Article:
Elon Musk said his space company’s enormous rocket should soon be able to reach orbits at a fraction of traditional launch costs.
Starship should be able to reach orbits for less than $10 million a flight within two to three years, Mr. Musk said during a presentation Thursday at SpaceX’s southern Texas facility, where the company plans to launch the spacecraft.
SpaceX has previously said that the company would use Starship, the biggest and most powerful rocket it has built to date, for its most ambitious missions, including a potential trip to Mars. The vehicle is meant to be fully and rapidly reusable and forms an important part of the company’s business, according to analysts, as it could potentially deliver hundreds of satellites to orbit at once, including those that make up SpaceX’s own growing fleet of broadband satellites.
"We need to accomplish that—that’s not done yet," Mr. Musk said of proving Starship can achieve the reusability goals. "But success is one of the possible outcomes."
He said the company has continued to make improvements to Starship to support future missions. A second version of the spacecraft’s engine, called Raptor, costs about half as much as a prior version, even though the newer edition is more powerful, Mr. Musk said.
During his presentation, Mr. Musk described civilization as feeling "a little fragile these days" and made his case for reaching Mars to build a self-sustaining city.
Mr. Musk had said at a December event organized by the Journal that Starship was proving to be a very difficult project. Not long before, he had said on Twitter that bankruptcy for SpaceX wasn’t out of the question if a severe recession made access to capital more difficult while the company was losing billions on Starship and its satellite internet service.
The Federal Aviation Administration, which regulates space launches, has been reviewing how SpaceX’s plans for Starship could affect public safety, the environment near the Starbase facility and other factors.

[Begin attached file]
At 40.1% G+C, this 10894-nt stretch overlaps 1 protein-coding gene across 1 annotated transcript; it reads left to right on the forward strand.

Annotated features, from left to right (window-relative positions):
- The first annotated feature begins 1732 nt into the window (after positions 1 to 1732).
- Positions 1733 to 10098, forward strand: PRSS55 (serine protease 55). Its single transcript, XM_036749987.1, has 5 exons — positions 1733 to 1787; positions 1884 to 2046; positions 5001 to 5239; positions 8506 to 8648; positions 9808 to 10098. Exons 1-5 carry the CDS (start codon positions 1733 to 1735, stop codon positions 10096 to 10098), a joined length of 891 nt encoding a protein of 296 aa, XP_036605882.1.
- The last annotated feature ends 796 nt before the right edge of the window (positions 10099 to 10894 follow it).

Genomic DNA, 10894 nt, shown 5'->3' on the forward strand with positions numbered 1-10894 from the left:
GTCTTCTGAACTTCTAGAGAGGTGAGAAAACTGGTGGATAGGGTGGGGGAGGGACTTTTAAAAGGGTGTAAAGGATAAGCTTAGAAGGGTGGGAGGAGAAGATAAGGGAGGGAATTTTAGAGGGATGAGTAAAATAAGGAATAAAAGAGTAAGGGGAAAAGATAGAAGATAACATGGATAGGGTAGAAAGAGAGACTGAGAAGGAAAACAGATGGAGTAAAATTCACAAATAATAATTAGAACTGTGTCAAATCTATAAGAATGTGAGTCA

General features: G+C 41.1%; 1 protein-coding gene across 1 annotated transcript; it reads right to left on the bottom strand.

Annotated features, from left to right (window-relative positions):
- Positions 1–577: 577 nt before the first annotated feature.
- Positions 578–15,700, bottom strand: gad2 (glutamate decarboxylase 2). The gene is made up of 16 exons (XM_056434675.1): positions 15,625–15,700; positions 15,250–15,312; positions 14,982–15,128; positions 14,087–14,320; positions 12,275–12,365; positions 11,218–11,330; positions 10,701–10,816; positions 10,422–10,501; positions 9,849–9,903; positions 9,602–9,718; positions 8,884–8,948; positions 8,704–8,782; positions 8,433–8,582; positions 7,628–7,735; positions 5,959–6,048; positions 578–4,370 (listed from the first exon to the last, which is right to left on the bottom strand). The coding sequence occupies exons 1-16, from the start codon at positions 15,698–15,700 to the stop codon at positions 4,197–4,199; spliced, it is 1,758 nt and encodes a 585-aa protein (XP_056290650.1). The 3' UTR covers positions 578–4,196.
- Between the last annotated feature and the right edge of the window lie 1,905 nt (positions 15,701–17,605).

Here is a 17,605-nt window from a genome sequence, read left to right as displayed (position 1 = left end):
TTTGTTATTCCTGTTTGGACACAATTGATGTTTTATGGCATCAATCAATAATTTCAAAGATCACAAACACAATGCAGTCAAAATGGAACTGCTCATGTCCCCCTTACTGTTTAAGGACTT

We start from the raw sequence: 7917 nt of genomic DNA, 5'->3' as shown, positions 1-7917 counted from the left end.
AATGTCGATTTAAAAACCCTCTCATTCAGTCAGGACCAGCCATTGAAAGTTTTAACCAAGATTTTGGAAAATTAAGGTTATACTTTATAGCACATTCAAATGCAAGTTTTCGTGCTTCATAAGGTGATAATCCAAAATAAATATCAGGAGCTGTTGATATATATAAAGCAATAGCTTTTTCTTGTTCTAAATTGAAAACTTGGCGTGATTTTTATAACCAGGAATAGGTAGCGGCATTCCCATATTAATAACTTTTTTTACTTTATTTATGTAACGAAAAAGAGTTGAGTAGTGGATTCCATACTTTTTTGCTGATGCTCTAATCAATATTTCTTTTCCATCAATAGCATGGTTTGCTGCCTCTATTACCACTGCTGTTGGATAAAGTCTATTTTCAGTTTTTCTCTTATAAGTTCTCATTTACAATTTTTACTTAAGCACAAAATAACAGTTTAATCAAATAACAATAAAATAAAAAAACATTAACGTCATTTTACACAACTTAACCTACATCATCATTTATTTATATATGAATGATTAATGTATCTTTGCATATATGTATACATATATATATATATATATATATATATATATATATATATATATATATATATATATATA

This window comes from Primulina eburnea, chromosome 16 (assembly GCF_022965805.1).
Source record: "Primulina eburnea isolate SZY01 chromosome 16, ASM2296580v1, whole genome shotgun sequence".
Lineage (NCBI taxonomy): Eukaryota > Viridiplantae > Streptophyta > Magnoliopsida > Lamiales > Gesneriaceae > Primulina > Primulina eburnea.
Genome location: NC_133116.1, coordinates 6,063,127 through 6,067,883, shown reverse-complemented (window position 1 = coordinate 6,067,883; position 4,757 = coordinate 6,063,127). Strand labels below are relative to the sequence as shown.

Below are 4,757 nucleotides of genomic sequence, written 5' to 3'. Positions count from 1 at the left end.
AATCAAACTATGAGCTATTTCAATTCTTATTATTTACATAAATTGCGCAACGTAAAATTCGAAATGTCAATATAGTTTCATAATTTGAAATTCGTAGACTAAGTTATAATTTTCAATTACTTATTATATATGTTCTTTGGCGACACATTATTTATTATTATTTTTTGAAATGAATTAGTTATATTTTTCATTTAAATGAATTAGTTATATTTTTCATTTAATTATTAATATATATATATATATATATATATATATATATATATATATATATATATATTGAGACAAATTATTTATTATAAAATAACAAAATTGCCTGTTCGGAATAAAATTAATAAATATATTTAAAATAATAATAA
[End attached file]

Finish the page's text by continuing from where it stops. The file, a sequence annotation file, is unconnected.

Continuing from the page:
The Starship rocket system comprises two vehicles. The Super Heavy booster, 230 feet tall and fueled by liquid methane and liquid oxygen, would lift the Starship spacecraft, designed to be stacked atop it, into orbit. Starship, 160 feet tall, is meant to carry up to 100 people or complete cargo missions, according to a guide SpaceX posted to its website.
Space Exploration Technologies Corp., the formal name for SpaceX, has said it designed the Starship spacecraft to carry more than 100 tons to destinations like the moon. That would be more than double the amount that a Saturn V rocket, used by National Aeronautics and Space Administration for astronaut missions to the moon, was capable of propelling to the lunar surface.
Last April, NASA awarded SpaceX a $2.9 billion contract to use Starship to deliver astronauts to the lunar surface from Gateway, an agency outpost that would orbit the moon, or from NASA’s Orion spacecraft. Rivals that SpaceX beat out to win the high-profile contract included a team led by Jeff Bezos’ Blue Origin LLC.
SpaceX has conducted limited tests of Starship at its Starbase facility in Boca Chica, Texas. Some of the test vehicles have exploded during testing. Last May, the company successfully landed a Starship at the Texas site.
Under its current agreement with the FAA, the company can conduct suborbital launches that don’t send Starship prototype vehicles more than 18 miles from the ground, according to the agency. The company cannot pursue a broader testing program for Starship until it obtains certain permissions from the FAA’s commercial-space office.
Mr. Musk said SpaceX doesn’t know the status of the FAA review but said there could be an approval in March. The FAA couldn’t immediately be reached for comment.
Last year, the FAA held hearings about the Starship proposal and ultimately received around 18,000 responses to its draft environmental review of the project. In December, the agency said it needed to push back releasing that assessment until Feb. 28 as SpaceX worked to respond.
Write to Micah Maidenberg at firstname.lastname@example.org